Tuesday, 07 July 2015 15:48

Not Called to the Middle

Written by  Bob Crittendon
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Pew Research has released a massive new study on religious affiliation that has been opening eyes since its release in May. The U.S. Religious Landscape Survey included some 35,000 respondents.

The summary on the Pew website highlights what might be considered the “lead story” on the results: While the U.S. is still home to more Christians than any other country in the world and just over 7-out-of-10 Americans identify with some branch of the Christian faith, the survey shows that the percentage of adults 18 and up who identify themselves as Christians has dropped by nearly 8 percent since 2007 - from 78.4% then to 70.6% now.  This drop in the Christian category is primarily among mainline Protestants and Catholics.


Another of the headlines is that the percentage of Americans who are not affiliated with any religion has risen - from 16.1 to 22.8 percent. Those identifying with non-Christian faiths rose from 4.7 to 5.9 over the last 7 years, with the most significant growth among Muslims and Hindus.


There have been quite a few stories related to the survey, and I want to highlight some analysis.  Christianity Today offered an extensive article on its website.  It makes note of the stability of evangelicals, recognizing that over the last 7 years, about one in 4 adults have identified with that category, losing less than one percent of their share of the population and preserving their status as the nation’s largest religious group.  All in all, there are more evangelicals in America today than 2007, adding more than 2 million people to their ranks, while so-called mainline churches lost 5 million people.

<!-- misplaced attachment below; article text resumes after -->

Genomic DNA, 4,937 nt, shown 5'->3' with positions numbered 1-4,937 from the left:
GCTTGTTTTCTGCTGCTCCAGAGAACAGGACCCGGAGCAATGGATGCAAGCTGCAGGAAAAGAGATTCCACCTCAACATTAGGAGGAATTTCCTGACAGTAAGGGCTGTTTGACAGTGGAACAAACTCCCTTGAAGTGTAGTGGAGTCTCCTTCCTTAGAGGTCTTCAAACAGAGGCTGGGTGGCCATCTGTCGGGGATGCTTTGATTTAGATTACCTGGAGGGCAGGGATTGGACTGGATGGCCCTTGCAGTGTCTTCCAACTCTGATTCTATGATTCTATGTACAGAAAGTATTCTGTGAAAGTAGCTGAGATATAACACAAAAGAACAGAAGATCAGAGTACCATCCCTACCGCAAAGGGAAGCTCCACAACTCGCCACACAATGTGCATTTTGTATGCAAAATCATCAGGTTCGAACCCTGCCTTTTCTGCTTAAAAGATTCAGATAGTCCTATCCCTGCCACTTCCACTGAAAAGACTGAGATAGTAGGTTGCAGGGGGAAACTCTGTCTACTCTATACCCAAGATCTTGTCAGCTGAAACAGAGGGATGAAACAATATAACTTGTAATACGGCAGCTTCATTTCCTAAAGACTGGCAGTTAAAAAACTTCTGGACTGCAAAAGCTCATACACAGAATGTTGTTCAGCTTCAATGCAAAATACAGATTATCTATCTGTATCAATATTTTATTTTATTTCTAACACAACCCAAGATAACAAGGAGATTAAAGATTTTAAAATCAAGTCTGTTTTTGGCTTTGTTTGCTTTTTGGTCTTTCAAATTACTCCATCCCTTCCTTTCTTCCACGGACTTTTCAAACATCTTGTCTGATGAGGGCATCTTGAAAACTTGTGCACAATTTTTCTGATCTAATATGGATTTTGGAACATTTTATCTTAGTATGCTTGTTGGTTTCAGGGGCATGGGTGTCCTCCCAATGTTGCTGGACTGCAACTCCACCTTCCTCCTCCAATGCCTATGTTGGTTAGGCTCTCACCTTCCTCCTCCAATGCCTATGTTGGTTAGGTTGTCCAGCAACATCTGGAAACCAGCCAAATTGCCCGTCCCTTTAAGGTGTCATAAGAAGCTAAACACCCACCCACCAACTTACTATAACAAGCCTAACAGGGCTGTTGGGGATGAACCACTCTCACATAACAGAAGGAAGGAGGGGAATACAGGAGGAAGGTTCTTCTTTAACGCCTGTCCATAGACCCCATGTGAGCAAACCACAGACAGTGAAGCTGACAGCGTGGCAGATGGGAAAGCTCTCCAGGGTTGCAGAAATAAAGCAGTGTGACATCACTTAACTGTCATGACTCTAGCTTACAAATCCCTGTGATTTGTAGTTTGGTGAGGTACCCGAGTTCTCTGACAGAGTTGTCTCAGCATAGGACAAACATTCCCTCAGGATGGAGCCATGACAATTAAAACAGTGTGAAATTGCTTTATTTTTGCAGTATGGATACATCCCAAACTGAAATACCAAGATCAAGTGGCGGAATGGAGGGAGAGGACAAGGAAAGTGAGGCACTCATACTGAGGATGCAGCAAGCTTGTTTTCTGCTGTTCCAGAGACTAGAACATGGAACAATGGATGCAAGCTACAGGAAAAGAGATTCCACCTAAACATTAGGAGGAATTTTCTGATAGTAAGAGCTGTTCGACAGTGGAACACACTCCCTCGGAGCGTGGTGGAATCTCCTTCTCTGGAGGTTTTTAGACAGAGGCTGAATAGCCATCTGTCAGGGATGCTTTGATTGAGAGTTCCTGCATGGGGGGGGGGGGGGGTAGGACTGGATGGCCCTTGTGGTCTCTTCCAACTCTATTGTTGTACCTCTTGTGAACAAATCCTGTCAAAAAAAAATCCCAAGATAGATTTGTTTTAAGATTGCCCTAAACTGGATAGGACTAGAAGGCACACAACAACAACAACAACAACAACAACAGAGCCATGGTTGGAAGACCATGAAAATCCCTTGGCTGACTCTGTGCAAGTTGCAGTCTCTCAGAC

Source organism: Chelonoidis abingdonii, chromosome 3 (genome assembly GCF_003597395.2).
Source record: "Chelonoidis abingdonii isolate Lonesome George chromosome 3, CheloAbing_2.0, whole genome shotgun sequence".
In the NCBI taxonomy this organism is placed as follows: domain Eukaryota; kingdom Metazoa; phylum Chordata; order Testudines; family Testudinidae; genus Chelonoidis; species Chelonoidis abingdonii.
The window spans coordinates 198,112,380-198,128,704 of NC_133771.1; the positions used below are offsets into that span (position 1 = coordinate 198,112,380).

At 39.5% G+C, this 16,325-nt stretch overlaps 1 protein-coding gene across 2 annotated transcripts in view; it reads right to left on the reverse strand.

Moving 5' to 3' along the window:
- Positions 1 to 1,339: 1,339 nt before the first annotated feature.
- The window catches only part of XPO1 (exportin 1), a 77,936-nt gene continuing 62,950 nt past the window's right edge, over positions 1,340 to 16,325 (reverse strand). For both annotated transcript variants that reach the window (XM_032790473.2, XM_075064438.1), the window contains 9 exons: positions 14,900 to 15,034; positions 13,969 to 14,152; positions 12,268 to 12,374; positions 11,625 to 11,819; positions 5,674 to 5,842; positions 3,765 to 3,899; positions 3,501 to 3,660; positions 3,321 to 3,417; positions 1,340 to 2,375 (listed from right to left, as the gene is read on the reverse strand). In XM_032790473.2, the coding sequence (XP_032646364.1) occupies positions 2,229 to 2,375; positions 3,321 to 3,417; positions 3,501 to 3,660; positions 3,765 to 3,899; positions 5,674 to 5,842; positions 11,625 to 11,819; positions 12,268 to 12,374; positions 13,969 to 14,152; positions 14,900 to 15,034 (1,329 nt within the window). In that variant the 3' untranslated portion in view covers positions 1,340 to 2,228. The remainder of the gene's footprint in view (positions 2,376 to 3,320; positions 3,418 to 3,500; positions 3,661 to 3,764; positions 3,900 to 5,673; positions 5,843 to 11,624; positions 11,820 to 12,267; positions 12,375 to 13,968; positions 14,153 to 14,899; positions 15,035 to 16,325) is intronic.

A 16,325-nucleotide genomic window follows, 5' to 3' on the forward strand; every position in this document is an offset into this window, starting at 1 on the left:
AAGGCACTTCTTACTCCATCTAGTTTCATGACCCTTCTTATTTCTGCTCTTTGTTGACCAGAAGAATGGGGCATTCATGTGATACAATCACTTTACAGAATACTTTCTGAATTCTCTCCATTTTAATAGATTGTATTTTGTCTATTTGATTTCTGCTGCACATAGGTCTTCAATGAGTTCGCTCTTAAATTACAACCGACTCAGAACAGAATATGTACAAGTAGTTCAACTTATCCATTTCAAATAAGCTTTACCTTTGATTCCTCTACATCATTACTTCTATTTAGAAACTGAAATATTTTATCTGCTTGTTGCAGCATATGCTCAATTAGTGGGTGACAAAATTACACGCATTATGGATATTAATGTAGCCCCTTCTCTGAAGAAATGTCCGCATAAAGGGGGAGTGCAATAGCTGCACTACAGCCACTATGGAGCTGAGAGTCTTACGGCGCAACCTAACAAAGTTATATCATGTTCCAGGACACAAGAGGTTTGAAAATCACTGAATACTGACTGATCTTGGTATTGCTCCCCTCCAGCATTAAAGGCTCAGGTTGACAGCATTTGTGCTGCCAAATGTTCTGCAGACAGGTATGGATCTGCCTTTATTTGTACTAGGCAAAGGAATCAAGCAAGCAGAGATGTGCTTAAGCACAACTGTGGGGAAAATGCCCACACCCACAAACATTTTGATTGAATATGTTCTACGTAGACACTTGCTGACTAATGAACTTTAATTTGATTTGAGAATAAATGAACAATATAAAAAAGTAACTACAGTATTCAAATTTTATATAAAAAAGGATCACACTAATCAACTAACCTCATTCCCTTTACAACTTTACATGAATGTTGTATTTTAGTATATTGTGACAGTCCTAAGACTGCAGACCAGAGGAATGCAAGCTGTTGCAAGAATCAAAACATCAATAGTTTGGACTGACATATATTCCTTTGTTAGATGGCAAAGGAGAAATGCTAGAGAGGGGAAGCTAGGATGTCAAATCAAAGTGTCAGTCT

CT also noted the popularity of the “evangelical” label.  It notes that Christians are more likely to consider themselves “born-again” or evangelical. Half of self-identified Christians described themselves this way in 2014, up from 44 percent in 2007. This includes 72 percent of those in historically black Protestant churches, up from 67 percent in 2007.


Those are just some of the many findings of the survey.  What is its significance?


First of all, we can be reminded that the life of a disciple is a life of distinction, and we can be challenged to live out our faith in a culture that doesn’t seem to embrace Christianity as it once did.  In Luke 14:26-27, we see that even though the crowds were following Him, Jesus issued the call to a more devoted life: “If anyone comes to Me and does not hate his father and mother, wife and children, brothers and sisters, yes, and his own life also, he cannot be My disciple. And whoever does not bear his cross and come after Me cannot be My disciple.” (NKJV)


We can also see that these results indicate opportunity - to reach out to those identified as not being affiliated with any religion and to demonstrate and communicate the love of Christ and the truth of the gospel.


According to a Baptist Press article, Southern Baptist Convention President Ronnie Floyd said: “The results of the survey communicate growing evidence that the greatest need in America is a spiritual awakening,” adding, “The time is now and the hour is urgent; our churches in this nation must come together in clear agreement, visible union and extraordinary prayer for the next Great Awakening and to reach America and the World for Christ.”


One of those distinct areas of opportunity is within the so-called Millennial generation.  There is also the reminder that those who have children, teens, even young adults, in their families can be motivated to share their faith principles.


A polarization is taking place, and there is the indication of a decline in the middle - those identifying as “born-again” Christians are on the rise, plus there are more “nones.”


Ed Stetzer of LifeWay Research points out in a Christianity Today piece that:


Christianity isn’t dying and no research says it is; the statistics about Christians in America are simply starting to show a clearer picture of what American Christianity is becoming—less nominal, more defined, and more outside of the mainstream of American culture.


For example, the cultural cost of calling yourself “Christian” is starting to outweigh the cultural benefit, so those who do not identify as a “Christian” according to their convictions are starting to identify as “nones” because it’s more culturally savvy.


Perhaps this survey can communicate to us that none of us should be counted in the “nominal” category - the Bible doesn’t teach a cultural Christianity that emphasizes blending in; no, Biblical Christianity calls us to stand out, to be different, and perhaps even to face suffering because of our faith.  We are not called to go along, but to go into the world and make a difference.




Last modified on Monday, 13 July 2015 15:52
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